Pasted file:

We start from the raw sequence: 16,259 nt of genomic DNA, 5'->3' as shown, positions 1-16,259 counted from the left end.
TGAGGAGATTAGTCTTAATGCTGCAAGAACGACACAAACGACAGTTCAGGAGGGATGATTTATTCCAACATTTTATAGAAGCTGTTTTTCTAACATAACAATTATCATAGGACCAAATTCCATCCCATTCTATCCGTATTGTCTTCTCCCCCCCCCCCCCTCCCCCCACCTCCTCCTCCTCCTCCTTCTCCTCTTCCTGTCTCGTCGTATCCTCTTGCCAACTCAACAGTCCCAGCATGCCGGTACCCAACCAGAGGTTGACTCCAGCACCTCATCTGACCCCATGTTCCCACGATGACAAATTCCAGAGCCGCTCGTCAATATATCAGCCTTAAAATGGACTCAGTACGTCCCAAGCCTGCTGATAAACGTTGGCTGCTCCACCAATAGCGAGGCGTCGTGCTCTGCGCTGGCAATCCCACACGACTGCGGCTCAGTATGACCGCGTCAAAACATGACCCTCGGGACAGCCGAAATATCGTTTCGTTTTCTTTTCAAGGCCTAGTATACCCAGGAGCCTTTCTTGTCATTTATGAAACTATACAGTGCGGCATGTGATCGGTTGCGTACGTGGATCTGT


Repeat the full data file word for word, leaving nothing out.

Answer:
We start from the raw sequence: 16,259 nt of genomic DNA, 5'->3' as shown, positions 1-16,259 counted from the left end.
TGAGGAGATTAGTCTTAATGCTGCAAGAACGACACAAACGACAGTTCAGGAGGGATGATTTATTCCAACATTTTATAGAAGCTGTTTTTCTAACATAACAATTATCATAGGACCAAATTCCATCCCATTCTATCCGTATTGTCTTCTCCCCCCCCCCCCCTCCCCCCACCTCCTCCTCCTCCTCCTTCTCCTCTTCCTGTCTCGTCGTATCCTCTTGCCAACTCAACAGTCCCAGCATGCCGGTACCCAACCAGAGGTTGACTCCAGCACCTCATCTGACCCCATGTTCCCACGATGACAAATTCCAGAGCCGCTCGTCAATATATCAGCCTTAAAATGGACTCAGTACGTCCCAAGCCTGCTGATAAACGTTGGCTGCTCCACCAATAGCGAGGCGTCGTGCTCTGCGCTGGCAATCCCACACGACTGCGGCTCAGTATGACCGCGTCAAAACATGACCCTCGGGACAGCCGAAATATCGTTTCGTTTTCTTTTCAAGGCCTAGTATACCCAGGAGCCTTTCTTGTCATTTATGAAACTATACAGTGCGGCATGTGATCGGTTGCGTACGTGGATCTGT